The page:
This week’s Research in Focus is reprinted from an In Brief published by Science Editor Nancy Hofmann in The Plant Cell, which summarizes an article newly published by Gerttula et al. This study examines the formation of tension wood, a specialized tissue that forms on the upper side of a fallen woody angiosperm stem that exerts force to vertically reorient the stem. The authors develop a model that leads from gravity perception through hormonal and transcriptional responses to the anatomical changes associated with this unusual and important type of wood.
If a tree survives a fall in the woods, the main stem grows upward from its new position. In angiosperm trees, this growth reorientation is achieved via differential activity in the cambium, which produces tension wood on the side of the stem now facing upward and opposite wood on the bottom side (Ruelle, 2014). Whereas opposite wood is phenotypically similar to “normal” wood formed by upright stems, tension wood contains characteristic tension wood ﬁbers with an additional, tertiary cell wall, the gelatinous layer (G-layer). The G-layer has been proposed to be responsible for the tensile force that causes the stem to bend upright as it grows (Mellerowicz and Gorshkova, 2012). Tension wood development likely involves hormones including auxin, ethylene, and gibberellic acid, although their precise roles have been difﬁcult to ascertain. Cell wall-and hormone-related genes are differentially expressed in tension wood, but the underlying transcriptional regulation networks are not clear. New work from Gerttula et al. (2015) integrates experimental and computational data to describe the genetic and molecular processes underlying these fascinating developmental responses.
The poplar (Populus spp) transcription factor ARBORKNOX2 (ARK2) is expressed in the cambium and affects wood development (Du et al., 2009). Here, Gerttula et al. established that ARK2 is important in the gravibending response. When placed on their sides, poplar saplings with reduced ARK2 levels (miRNA-ARK2) bent upward later and to a lesser degree compared with the wild type, whereas those overexpressing ARK2 (OE–ARK2) showed greater gravibending (see ﬁgure). Interestingly, the degree of gravibending was not associated with the number of tension wood ﬁbers formed, but instead with their rate of maturation, particularly of the G-layer. Thus, increased ARK2 expression confers earlier maturation of tension wood ﬁbers, which leads to greater bending.
Gerttula et al. found that the PINFORMED3 (PIN3) auxin transporter was uniformly distributed in the plasma membrane of endodermal cells in the inner cortex of young upright stems, as well as in the secondary phloem in older stems. These same cells contained amyloplasts, suggesting that they could act as gravisensors. When the trees were turned on their sides, PIN3 relocated to the ground-facing side of the cells. Importantly, this PIN3 localization would lead to auxin movement toward the cambium on the tension wood side and away from the cambium on the opposite wood side, which could trigger the differential cambium activity that leads to opposite and tension wood production.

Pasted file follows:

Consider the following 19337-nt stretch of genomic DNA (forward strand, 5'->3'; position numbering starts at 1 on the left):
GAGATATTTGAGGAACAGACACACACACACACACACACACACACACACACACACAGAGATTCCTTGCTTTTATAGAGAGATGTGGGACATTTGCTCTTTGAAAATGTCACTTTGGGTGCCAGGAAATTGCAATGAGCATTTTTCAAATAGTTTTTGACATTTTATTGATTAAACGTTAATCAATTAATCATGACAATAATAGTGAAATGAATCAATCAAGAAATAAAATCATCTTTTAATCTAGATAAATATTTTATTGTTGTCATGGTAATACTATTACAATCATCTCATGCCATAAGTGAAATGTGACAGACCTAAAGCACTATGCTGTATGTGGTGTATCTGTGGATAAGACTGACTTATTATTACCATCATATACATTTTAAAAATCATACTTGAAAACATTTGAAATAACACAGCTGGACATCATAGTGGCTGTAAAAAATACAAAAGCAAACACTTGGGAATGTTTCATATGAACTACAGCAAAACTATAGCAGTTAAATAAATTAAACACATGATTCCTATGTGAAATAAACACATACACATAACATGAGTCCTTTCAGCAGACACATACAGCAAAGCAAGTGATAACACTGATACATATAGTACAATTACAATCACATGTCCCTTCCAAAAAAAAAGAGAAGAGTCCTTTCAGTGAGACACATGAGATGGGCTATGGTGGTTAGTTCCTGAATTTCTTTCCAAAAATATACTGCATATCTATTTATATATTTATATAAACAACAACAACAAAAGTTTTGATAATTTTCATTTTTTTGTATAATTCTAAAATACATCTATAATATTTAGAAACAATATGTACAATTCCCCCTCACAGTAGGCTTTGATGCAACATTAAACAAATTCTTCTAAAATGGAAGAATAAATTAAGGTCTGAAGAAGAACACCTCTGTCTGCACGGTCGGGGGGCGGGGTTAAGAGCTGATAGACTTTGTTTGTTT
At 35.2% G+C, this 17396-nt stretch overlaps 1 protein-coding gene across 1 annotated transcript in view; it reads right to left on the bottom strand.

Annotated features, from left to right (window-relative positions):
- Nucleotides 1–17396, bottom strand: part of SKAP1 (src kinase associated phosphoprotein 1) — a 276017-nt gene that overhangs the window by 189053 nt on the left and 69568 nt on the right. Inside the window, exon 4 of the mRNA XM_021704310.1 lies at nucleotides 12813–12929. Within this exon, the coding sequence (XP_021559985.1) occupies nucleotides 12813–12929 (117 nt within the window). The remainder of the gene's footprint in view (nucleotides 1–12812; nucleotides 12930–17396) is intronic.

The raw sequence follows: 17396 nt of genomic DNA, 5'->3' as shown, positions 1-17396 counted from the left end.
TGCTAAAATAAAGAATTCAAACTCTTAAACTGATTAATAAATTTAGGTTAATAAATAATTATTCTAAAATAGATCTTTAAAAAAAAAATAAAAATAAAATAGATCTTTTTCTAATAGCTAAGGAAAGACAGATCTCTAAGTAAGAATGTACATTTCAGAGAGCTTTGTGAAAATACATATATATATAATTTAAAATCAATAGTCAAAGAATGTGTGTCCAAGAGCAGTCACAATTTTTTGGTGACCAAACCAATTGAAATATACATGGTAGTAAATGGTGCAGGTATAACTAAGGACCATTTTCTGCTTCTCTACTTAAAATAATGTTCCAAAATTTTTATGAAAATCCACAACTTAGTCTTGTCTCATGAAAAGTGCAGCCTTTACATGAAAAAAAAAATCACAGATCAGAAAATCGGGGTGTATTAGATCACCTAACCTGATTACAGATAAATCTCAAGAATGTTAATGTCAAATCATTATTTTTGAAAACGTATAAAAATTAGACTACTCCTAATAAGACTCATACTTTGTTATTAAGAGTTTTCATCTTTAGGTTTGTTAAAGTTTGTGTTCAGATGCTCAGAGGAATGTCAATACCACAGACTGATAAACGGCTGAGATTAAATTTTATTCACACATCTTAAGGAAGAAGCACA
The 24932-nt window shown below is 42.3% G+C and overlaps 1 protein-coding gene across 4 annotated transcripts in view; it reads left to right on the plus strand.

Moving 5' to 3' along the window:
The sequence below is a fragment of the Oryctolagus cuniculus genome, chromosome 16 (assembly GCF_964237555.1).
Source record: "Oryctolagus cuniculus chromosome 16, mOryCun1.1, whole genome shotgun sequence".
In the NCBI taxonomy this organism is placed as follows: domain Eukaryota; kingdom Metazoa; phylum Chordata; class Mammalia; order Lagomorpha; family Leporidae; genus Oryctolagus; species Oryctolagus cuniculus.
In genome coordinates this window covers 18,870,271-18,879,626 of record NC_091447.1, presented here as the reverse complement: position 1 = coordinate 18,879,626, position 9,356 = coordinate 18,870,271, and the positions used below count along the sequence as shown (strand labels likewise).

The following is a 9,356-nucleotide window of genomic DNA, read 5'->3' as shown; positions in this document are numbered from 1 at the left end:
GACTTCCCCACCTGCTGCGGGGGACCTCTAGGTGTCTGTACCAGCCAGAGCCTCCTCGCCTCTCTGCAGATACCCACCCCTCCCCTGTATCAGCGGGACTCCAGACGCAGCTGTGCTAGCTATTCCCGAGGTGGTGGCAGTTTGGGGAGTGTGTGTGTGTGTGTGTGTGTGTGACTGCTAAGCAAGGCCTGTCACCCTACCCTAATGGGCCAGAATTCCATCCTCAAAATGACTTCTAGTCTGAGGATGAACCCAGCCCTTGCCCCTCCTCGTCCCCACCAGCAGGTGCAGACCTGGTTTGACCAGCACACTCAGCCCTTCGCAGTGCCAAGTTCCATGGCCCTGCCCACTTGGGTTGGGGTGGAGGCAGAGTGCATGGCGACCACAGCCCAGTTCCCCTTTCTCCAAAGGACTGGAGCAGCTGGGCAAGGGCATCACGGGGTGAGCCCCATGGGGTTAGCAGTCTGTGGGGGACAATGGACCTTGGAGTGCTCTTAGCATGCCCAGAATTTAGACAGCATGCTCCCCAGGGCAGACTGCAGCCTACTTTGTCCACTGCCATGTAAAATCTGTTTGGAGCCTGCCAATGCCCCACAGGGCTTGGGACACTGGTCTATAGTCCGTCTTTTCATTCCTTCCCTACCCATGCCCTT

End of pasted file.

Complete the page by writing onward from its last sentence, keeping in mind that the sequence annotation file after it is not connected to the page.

The authors analyzed transcriptome data from normal wood, tension wood, and opposite wood, the latter of which has typically been thought a passive participant in the gravitropic responses. Their comprehensive gene regulatory network analysis placed genes into modules correlated with tension wood traits that could be further dissected to identify putative regulators of different aspects of graviresponse and wood formation.
This work from Gerttula et al. beautifully applies a range of molecular techniques to poplar to address several key questions in wood formation and gravitropic responses in trees. The results suggest that endodermis and secondary phloem cells serve as the gravisensors and support a simple model in which this sensing leads to lateral auxin transport that underlies different responses to gravity indifferent sides of the stem. Furthermore, the network analysis provides candidate genes for future study and predictive models for hypothesis generation and testing in a long-lived forest tree species.
by Nancy Hofmann, Science Editor at The Plant Cell, email@example.com
Du, J., Mansﬁeld, S.D., and Groover, A.T. (2009). The Populus homeobox gene ARBORKNOX2 regulates cell differentiation during secondary growth. Plant J. 60: 1000– 1014.
Gerttula, S., Zinkgraf, M., Muday, G., Lewis, D., Ibatullin, F.M., Brumer, H., Hart, F., Mansﬁeld, S.D., Filkov, V., and Groover, A. (2015).Transcriptional andhormonal regulation of gravitropism of woody stems in Populus. Plant Cell 27: 10.1105/tpc.15.00531.
Mellerowicz, E.J., and Gorshkova, T.A. (2012). Tensional stress generation in gelatinous ﬁbres: a review and possible mechanism based on cell-wall structure and composition. J. Exp. Bot. 63: 551–565.
Ruelle, J. (2014). Morphology, anatomy and ultrastructure of reaction wood. In The Biology of Reaction Wood, B. Gardiner, J. Barnett, P. Saranpää and J.Gril, eds (Berlin, Heidelberg: Springer-Verlag), pp.13–35.